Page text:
Los Angeles,
23
April
2019
|
06:45 PM
America/Los_Angeles

From Eagle Scout to Operating Room and Back Again

Surgeon Nicholas Nissen, MD, Receives Distinguished Eagle Scout Medal for His Contributions to Medical Profession and Community

Whether it’s starting a six-hour liver transplant surgery at 1 a.m. or helping a friend of a friend get a sick child the medical help she needs, it’s standard operating procedure for Nicholas N. Nissen, MD, to go above and beyond the call of duty.  

He learned it in the Boy Scouts decades before he came to Cedars-Sinai, where he serves as surgical director of Liver Transplantation and Director of Hepatobiliary and Pancreatic Surgery.  

“It doesn’t surprise me when I hear of Dr. Nissen going out of his way to help others,” said Matthew Thornton, CEO of Scouts USA, formerly called Boy Scouts of America, who has known Nissen and his family for years. “He’s somebody you can always count on to make the world a little bit better.”  

That’s why Nissen is being honored Thursday at a dinner at Skirball Cultural Center, hosted by the Western Los Angeles County Council of Scouts USA. Along with Mark Carlson, chief medical officer of Abbott Laboratories, Nissen will receive one of the highest honors bestowed by Scouts USA: The rank of Distinguished Eagle Scout.  

Of the 3 million Eagle Scouts in the U.S., fewer than 3,000 have received the Distinguished Eagle Scout medal. Past recipients include former President Gerald Ford, filmmaker Steven Spielberg, Harvard University President Larry Backow and astronaut Neil Armstrong. To be eligible, an awardee must have earned his Eagle Scout rank at least 25 years earlier and made significant contributions to his community or industry.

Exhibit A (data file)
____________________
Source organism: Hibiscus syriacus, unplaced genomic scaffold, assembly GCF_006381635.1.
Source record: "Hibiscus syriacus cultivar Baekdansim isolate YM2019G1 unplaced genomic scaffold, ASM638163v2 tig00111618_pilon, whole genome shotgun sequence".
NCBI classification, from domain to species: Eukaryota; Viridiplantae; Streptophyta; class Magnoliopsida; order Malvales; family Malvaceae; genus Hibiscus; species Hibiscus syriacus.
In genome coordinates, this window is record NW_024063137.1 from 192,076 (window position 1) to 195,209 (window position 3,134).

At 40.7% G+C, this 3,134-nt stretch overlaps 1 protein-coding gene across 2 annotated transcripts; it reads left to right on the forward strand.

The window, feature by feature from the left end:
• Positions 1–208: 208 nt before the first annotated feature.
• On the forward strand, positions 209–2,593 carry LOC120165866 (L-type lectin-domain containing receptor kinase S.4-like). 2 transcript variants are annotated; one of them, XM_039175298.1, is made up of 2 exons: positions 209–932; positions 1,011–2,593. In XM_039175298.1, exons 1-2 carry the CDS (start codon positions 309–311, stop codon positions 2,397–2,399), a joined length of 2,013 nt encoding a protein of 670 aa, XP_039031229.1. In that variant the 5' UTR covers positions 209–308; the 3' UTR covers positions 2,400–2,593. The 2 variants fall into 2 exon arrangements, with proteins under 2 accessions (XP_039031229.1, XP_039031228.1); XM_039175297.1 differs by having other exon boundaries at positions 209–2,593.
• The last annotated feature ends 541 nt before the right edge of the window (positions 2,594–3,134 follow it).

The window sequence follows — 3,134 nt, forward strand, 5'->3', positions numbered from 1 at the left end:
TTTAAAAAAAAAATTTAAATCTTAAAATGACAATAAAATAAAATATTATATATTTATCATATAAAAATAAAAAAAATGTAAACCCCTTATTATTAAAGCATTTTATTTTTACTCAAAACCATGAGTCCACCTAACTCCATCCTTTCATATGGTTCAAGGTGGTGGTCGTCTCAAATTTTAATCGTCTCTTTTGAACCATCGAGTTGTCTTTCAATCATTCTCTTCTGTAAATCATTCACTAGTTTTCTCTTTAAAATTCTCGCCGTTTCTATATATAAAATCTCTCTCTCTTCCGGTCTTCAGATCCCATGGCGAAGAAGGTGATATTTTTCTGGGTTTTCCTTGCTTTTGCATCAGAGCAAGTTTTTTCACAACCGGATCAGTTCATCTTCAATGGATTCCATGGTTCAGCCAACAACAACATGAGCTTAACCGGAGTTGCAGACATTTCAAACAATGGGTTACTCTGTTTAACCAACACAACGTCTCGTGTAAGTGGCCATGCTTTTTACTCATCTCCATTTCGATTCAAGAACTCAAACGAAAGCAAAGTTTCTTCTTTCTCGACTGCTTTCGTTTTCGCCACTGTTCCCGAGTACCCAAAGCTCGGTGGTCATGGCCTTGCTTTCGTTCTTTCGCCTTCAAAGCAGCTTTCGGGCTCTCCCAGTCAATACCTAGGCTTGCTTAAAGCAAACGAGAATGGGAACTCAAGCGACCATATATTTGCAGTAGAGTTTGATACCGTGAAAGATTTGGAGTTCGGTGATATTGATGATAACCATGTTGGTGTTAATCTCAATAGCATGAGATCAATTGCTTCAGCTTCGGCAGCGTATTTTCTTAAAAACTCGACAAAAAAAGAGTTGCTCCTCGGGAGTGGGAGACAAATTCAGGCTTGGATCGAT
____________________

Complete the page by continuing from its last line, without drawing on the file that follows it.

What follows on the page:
“They couldn’t have made a better choice,” said Andrew Klein, MD, MBA, director of Cedars-Sinai’s Comprehensive Transplant Center. “He makes a difference in peoples’ lives every day, but he doesn’t stick around for the compliments because he’s off to operate on the next patient, fix the next problem.”  

Even earning his Eagle Scout badge was a hurdle for Nissen to overcome. His local troop in his native northern Minnesota folded just a few months before Nissen was to achieve the top rank, so in order to finish his requirements he found a troop near Minneapolis.  

“He had to find a scout troop 150 miles away so he could finish,” Thornton said. “He had to figure out everything from how to finish merit badges to how to do his Eagle Project all on his own.” 

For his required Eagle Service project, Nissen, who was 17-years old at the time, built a barbecue and picnic area at the local park in his hometown of Askov, Minnesota. 

Joining Nissen at the dinner will be his wife, cardiothoracic surgeon Kathy Magliato, and their sons. Nicholas, 15, and Gabriel, 13, are well on their way to earning their own Eagle Scout designation, said Nissen, who continues to volunteer for his sons’ troop.  

“I am so humbled and honored by this,” Nissen said. “It’s supposed to be a night about who you are and what you have done since your scouting days. But in many ways, scouting gave me my start. I wouldn’t be who I am or have done what I have done without the Boy Scouts.”  

Read more on the Cedars-Sinai Blog: The Liver Disease You've Never Heard Of